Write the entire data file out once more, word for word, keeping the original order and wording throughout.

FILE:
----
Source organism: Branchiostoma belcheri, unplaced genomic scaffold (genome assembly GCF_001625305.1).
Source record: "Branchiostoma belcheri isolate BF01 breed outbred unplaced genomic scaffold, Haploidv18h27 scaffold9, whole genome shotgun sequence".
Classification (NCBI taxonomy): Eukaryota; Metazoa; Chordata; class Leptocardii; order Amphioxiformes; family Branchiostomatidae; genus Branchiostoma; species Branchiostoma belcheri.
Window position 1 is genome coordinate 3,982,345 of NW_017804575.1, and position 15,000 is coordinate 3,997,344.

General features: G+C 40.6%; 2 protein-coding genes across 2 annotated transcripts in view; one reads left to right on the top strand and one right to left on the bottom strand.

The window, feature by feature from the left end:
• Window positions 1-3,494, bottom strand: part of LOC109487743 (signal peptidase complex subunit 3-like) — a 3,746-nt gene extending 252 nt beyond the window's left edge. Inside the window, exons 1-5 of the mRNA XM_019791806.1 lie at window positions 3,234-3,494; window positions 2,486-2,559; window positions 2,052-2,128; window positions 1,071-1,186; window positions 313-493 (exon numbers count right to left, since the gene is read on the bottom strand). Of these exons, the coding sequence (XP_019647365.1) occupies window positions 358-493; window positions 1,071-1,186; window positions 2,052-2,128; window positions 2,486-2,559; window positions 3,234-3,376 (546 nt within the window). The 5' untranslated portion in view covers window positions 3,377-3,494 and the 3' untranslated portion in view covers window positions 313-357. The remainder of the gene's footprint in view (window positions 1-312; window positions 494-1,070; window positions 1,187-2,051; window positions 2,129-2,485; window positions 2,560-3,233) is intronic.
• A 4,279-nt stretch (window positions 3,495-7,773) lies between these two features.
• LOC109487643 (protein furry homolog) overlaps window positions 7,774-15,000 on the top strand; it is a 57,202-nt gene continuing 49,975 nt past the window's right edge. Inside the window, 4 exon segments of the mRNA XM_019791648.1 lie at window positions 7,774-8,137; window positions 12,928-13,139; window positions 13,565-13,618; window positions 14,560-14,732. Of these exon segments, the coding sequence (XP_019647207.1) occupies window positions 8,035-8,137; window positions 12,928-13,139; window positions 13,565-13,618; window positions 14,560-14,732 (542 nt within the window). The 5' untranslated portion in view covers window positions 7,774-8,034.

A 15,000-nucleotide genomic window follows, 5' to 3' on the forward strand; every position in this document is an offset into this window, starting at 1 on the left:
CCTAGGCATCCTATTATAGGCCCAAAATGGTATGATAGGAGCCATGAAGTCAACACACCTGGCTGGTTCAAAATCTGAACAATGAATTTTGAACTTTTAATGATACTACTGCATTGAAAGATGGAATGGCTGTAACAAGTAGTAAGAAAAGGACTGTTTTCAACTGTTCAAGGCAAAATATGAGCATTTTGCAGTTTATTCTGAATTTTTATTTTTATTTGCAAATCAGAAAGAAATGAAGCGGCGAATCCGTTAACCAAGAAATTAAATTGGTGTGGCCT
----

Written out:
Source organism: Branchiostoma belcheri, unplaced genomic scaffold (genome assembly GCF_001625305.1).
Source record: "Branchiostoma belcheri isolate BF01 breed outbred unplaced genomic scaffold, Haploidv18h27 scaffold9, whole genome shotgun sequence".
Classification (NCBI taxonomy): Eukaryota; Metazoa; Chordata; class Leptocardii; order Amphioxiformes; family Branchiostomatidae; genus Branchiostoma; species Branchiostoma belcheri.
Window position 1 is genome coordinate 3,982,345 of NW_017804575.1, and position 15,000 is coordinate 3,997,344.

General features: G+C 40.6%; 2 protein-coding genes across 2 annotated transcripts in view; one reads left to right on the top strand and one right to left on the bottom strand.

The window, feature by feature from the left end:
• Window positions 1-3,494, bottom strand: part of LOC109487743 (signal peptidase complex subunit 3-like) — a 3,746-nt gene extending 252 nt beyond the window's left edge. Inside the window, exons 1-5 of the mRNA XM_019791806.1 lie at window positions 3,234-3,494; window positions 2,486-2,559; window positions 2,052-2,128; window positions 1,071-1,186; window positions 313-493 (exon numbers count right to left, since the gene is read on the bottom strand). Of these exons, the coding sequence (XP_019647365.1) occupies window positions 358-493; window positions 1,071-1,186; window positions 2,052-2,128; window positions 2,486-2,559; window positions 3,234-3,376 (546 nt within the window). The 5' untranslated portion in view covers window positions 3,377-3,494 and the 3' untranslated portion in view covers window positions 313-357. The remainder of the gene's footprint in view (window positions 1-312; window positions 494-1,070; window positions 1,187-2,051; window positions 2,129-2,485; window positions 2,560-3,233) is intronic.
• A 4,279-nt stretch (window positions 3,495-7,773) lies between these two features.
• LOC109487643 (protein furry homolog) overlaps window positions 7,774-15,000 on the top strand; it is a 57,202-nt gene continuing 49,975 nt past the window's right edge. Inside the window, 4 exon segments of the mRNA XM_019791648.1 lie at window positions 7,774-8,137; window positions 12,928-13,139; window positions 13,565-13,618; window positions 14,560-14,732. Of these exon segments, the coding sequence (XP_019647207.1) occupies window positions 8,035-8,137; window positions 12,928-13,139; window positions 13,565-13,618; window positions 14,560-14,732 (542 nt within the window). The 5' untranslated portion in view covers window positions 7,774-8,034.

A 15,000-nucleotide genomic window follows, 5' to 3' on the forward strand; every position in this document is an offset into this window, starting at 1 on the left:
CCTAGGCATCCTATTATAGGCCCAAAATGGTATGATAGGAGCCATGAAGTCAACACACCTGGCTGGTTCAAAATCTGAACAATGAATTTTGAACTTTTAATGATACTACTGCATTGAAAGATGGAATGGCTGTAACAAGTAGTAAGAAAAGGACTGTTTTCAACTGTTCAAGGCAAAATATGAGCATTTTGCAGTTTATTCTGAATTTTTATTTTTATTTGCAAATCAGAAAGAAATGAAGCGGCGAATCCGTTAACCAAGAAATTAAATTGGTGTGGCCT